Postcard from Vermont: Almost fixing it

I am gazing out at the lake after a morning spent playing with Zoe in the water when it hits me that no matter how much fun I've been having, I still feel a bit caged. Without CG here, it feels like every moment of my day is filled with wiping and explaining and cajoling and encouraging patience and working on my patience and cleaning up and dressing and undressing little squirmy bodies and OH JUST mothering.

And so with Eliza possibly asleep up in the house and the monitor possibly reaching this far to the dock and Zoe possibly safe for a moment on the dock with her uncle and aunt, I beg for a swim by myself.

I push off the dock and lunge for the raft, 20 yards out. I pause at the far side, family out of view, legs egg-beating, and close my eyes. The cool water, the momentary release from vigilance, being alone- all feel like heaven and it almost fixes it. Almost.

But then I am coming back to shore and everyone thinks it's great that I "had a swim" and I feel a tiny, sour lump of panic rise in my throat because that was it. That was my break.


I have been nursing one-armed a lot and tense with frustration a lot and carrying bags and children and carseats and children IN carseats a lot and I have a big knot in my shoulders.

So during a precious concurrent naptime, I take a tennis ball from one of the dogs and I press it between my back and the wall, squeezing the muscles, willing them to relax. I do some stretches and breathe deeply and it almost fixes it. Almost.

But then Eliza starts fussing, just barely. At two months, her naps are still not distinct and I never know how long she'll "be down". So I go to her and prepare to nurse one-armed as I contort myself into a position that allows me to read at the same time because I'm dying to read and there is no other time to do it and I feel the knot rise again.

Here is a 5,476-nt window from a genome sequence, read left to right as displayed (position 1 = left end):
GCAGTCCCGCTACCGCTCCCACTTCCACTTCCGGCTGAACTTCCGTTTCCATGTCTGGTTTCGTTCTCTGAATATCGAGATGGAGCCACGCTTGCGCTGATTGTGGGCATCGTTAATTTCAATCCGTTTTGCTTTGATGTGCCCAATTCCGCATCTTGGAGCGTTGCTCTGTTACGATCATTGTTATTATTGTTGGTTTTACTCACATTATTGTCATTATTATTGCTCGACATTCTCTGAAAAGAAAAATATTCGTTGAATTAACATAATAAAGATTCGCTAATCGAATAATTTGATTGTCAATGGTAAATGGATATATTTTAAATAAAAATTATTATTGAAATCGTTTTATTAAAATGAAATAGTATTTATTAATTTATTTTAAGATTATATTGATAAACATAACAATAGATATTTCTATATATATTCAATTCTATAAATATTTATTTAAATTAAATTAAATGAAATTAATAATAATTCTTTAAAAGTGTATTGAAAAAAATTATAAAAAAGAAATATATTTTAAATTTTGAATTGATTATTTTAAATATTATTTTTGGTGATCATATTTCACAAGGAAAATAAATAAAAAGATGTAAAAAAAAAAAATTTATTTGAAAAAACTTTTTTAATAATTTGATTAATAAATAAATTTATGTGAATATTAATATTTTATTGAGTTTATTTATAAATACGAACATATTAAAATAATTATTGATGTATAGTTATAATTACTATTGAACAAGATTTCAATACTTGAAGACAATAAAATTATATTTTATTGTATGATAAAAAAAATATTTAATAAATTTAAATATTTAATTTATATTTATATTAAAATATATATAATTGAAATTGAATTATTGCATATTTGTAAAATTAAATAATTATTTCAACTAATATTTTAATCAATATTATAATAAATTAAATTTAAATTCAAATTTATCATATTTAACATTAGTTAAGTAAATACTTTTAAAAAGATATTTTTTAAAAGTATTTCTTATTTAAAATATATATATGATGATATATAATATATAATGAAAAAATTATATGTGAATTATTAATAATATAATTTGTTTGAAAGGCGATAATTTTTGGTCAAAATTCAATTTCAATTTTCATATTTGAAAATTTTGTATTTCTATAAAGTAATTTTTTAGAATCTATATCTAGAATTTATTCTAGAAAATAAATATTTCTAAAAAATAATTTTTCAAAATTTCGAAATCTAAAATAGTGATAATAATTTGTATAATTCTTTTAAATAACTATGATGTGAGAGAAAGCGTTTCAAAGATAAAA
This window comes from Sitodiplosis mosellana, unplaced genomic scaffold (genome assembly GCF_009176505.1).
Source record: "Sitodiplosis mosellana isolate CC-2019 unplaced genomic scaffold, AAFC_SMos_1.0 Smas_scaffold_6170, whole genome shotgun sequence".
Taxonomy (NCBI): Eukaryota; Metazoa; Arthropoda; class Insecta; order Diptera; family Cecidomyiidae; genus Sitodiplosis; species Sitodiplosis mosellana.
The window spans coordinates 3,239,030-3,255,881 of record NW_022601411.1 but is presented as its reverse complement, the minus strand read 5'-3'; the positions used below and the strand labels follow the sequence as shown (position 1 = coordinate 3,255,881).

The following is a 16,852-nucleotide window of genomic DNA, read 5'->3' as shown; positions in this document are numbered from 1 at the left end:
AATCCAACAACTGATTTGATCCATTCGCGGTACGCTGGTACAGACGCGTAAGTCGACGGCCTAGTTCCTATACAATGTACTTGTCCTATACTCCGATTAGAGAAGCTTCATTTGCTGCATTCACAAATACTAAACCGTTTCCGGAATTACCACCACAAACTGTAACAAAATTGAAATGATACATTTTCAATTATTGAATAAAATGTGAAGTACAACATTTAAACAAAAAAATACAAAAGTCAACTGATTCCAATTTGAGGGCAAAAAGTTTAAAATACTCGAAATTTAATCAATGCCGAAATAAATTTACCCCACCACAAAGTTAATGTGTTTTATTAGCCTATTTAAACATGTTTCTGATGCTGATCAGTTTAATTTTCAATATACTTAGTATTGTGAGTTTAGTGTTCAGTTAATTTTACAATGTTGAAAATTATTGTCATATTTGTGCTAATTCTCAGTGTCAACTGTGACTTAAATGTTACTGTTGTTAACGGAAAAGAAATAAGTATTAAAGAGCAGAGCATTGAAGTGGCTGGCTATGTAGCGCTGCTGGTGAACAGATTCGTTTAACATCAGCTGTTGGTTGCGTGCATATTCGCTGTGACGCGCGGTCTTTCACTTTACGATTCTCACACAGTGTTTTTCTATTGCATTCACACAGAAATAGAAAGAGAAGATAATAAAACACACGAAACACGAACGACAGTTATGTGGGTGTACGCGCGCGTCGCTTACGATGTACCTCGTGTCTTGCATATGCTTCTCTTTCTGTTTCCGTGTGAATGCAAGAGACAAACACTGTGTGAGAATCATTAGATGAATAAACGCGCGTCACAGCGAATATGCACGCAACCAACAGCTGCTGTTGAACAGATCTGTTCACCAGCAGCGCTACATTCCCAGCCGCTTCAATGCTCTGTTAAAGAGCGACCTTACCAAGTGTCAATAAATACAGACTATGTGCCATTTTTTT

Zoe is whining and I say "Zoe, I can't understand the whining" and this time I actually mean it, I have no idea what she's saying.

So she makes it clearer and I wish I still didn't understand so I wouldn't have to find a gentle way to say no, to weather the inevitable tantrum, to assess the best time and way to move her past the necessary explosion of feeling.

And as Zoe's stomping her feet and crying and raging at the injustice of no cookies for breakfast, I glance down at the eager face in my lap. Eliza alights at my glance, her smile taking over her face and her body and her limbs until it is so contagious that it spreads to me and I am helpless to do anything but grin back at her.

And it almost fixes it. Almost.


Marie Green said...

Oh, my, this was beautiful. For what it's worth I think you are handling all of this upheavel with astounding grace.

Also, I'm a bit in love with Eliza.

Maria Blois, MD said...

beautiful post.

tried a boppy nursing pillow? allows you to nurse with both hands free and not so hunched over.

also, in my book, cookies for breakfast are fine. anything goes the first 3 months :) give in, give in, give in. choose your battles wisely and save it for when it really matters (safety, sanity, etc)

you are doing a beautiful job and you are a fantastic writer.

clueless but hopeful mama said...

Marie Green- I'm totally in love with Eliza, too, as I'm sure you can tell! (and Zoe, I feel compelled to add. Just in a different, more complex way.)

Maria Blois- I have a "my breast friend" pillow up here (great pillow! horrible name!) which is sort of working for me but I invariably find myself wanting to nurse and not knowing what room I last left it in. I'm not so good on the preparation front these days.

Oh and cookies for breakfast? It's totally going to happen soon, I'm sure.

Kathleen said...

Despite his occasional diaper-on-backwards incident, P and I are GREAT caregivers and we are on our way! Whaddaya want, sister? An afternoon off? An evening off? A whole day? You name it, it is yours.

Hillary said...

This post left me scared and yet excited for Baby2's arrival.

Whimsy said...

Lovely lovely post. And ditto with the others - sounds like you're handling all of this so beautifully. I'm sure we all understand that crestfallen slump of feeling that a second's break is break enough - and you know it's not, though maybe it never is meant to be.

Kathi McCracken Dente said...

Parenting 2 with a partner is tough. Parenting 2 without him for a month is so very tough, even with help. The lack of true breaks has been one of the biggest adjustments for me (and Kevin isn't 3000 miles away). For what it is worth you are doing great. Hang in there. And thank god for those smiles!

Blog Designed by: NW Designs